The Mirai is a four-door sedan about the same size as its popular Toyota Camry but, in place of its four-cylinder petrol engine, it has a 128kW fuel cell under the bonnet that feeds a 134kW/300Nm electric motor to drive the rear wheels.
Toyota claims the Mirai has a total driving range of 650km and its fuel tank can be re-filled in between three and five minutes.
Similarly, the Nexo has a front-mounted 95kW fuel cell that drives a 120kW/395Nm electric motor and has a claimed driving range of 666km and five-minute refill time.
Both have all the latest safety systems and and are loaded to the hilt with all the luxury and convenience features available from Toyota and Hyundai respectively. And there is nothing complicated about operating them; just select D for drive and they drive like any other car.
So, what’s the problem?
Hydrogen might be the most abundant chemical in the universe, but you can’t just pull it out of thin air. As the lightest element too, it needs to be highly compressed in order to be used as fuel.
And, quite simply, there are only a couple of trial locations in New Zealand at the moment where you can top-up a Hydrogen Fuel Cell vehicle.
That’s why the trial fleets are so small and why neither the Mirai or Nexo are being sold to the public in the traditional sense.
But that could change dramatically over the next decade as more car makers commit to hydrogen fuel cell vehicles and, consequently, energy suppliers look to broaden the availability of commercial hydrogen.
Can New Zealand become a hydrogen powerhouse?
Hydrogen provides a huge opportunity for the country, both economically and environmentally, and could play a significant role in the future of our renewable energy plans.
The New Zealand government has outlined that Hydrogen could become the default energy source for the country with its Vision for a Hydrogen Future Green Paper suggesting that “establishing a strong role for hydrogen in the economy is a very real option and within reaching distance.”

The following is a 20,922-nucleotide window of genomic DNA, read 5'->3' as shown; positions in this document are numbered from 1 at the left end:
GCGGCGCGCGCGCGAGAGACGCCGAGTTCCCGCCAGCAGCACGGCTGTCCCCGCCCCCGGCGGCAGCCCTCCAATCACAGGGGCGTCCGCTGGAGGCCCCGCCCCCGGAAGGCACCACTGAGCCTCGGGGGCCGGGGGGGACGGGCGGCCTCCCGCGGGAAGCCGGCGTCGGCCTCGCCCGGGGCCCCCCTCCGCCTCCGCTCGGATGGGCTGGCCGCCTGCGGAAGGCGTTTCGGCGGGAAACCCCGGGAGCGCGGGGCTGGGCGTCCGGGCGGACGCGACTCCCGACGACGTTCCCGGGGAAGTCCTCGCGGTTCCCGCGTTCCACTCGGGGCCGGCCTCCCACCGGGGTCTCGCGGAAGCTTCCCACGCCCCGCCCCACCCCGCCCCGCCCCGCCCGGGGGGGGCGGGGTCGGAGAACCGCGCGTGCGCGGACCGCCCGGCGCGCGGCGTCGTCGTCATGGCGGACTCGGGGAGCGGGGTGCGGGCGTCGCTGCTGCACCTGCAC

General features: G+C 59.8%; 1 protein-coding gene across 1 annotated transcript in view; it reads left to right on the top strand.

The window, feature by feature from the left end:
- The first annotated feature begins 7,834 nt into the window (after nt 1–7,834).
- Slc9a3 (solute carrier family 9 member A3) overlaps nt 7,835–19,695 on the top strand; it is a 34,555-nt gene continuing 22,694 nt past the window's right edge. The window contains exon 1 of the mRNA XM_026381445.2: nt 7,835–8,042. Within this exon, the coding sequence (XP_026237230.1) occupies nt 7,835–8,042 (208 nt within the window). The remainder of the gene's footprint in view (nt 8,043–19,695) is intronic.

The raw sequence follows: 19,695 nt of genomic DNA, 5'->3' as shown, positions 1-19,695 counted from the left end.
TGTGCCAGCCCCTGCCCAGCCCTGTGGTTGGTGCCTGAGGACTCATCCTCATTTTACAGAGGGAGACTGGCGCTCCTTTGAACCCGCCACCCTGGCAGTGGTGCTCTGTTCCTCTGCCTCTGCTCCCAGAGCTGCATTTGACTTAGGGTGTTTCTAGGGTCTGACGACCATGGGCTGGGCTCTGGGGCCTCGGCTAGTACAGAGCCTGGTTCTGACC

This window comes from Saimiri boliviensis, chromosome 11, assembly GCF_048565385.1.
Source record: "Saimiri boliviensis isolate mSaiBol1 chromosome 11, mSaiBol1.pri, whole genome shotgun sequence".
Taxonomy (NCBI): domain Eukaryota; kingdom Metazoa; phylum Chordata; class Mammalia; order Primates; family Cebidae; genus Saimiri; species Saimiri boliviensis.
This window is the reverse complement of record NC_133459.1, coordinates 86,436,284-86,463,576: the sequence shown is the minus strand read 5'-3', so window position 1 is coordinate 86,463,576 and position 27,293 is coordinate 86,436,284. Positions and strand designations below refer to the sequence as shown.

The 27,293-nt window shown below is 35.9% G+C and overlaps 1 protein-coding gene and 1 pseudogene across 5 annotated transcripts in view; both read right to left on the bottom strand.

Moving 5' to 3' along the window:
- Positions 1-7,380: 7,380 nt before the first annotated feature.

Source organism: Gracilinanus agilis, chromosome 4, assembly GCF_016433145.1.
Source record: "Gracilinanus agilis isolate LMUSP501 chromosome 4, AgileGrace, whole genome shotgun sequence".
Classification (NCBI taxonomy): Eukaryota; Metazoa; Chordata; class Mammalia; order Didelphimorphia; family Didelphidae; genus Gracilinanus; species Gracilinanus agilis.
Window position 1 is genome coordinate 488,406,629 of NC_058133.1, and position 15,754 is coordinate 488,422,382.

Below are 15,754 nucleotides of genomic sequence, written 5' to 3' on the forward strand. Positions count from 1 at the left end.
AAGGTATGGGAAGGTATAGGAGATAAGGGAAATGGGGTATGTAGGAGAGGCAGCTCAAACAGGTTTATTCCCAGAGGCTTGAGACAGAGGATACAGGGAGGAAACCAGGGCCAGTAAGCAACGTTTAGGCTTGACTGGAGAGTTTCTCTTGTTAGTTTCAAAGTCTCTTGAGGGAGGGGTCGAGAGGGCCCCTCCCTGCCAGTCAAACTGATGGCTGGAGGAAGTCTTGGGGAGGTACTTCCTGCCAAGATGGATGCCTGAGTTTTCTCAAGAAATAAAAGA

“The potential development of a new global commodity market in hydrogen is now also accelerating interest and investment. This international commodity market in hydrogen is slowly emerging, allowing countries with abundant renewable energy to export to those with an energy deficit due to lack of domestic resources or a need to balance seasonal differences. This could provide an opportunity for New Zealand to diversify its economy and create new jobs through exporting hydrogen to meet increasing global demand for secure, decarbonised renewable energy.”
With an abundance of solar, wind and geothermal energy sources, New Zealand is primed for hydrogen production.
Where will hydrogen make its biggest impact?
Putting the economic benefits of production to one side, hydrogen – as a fuel for future transport solutions – won’t be the only silver bullet.
While petrol-powered internal combustion engines will likely be phased out completely over the next 20 years or so, both hydrogen fuel cell and battery electric vehicles are expected to play different roles.
For urban environments, where the average daily commute is relatively short, battery electric vehicles are likely to be the predominant option as the packaging benefits of having a skateboard-like platform offers car makers more flexibility to create a range of vehicles, from small city cars to SUVs, using the same fundamental components.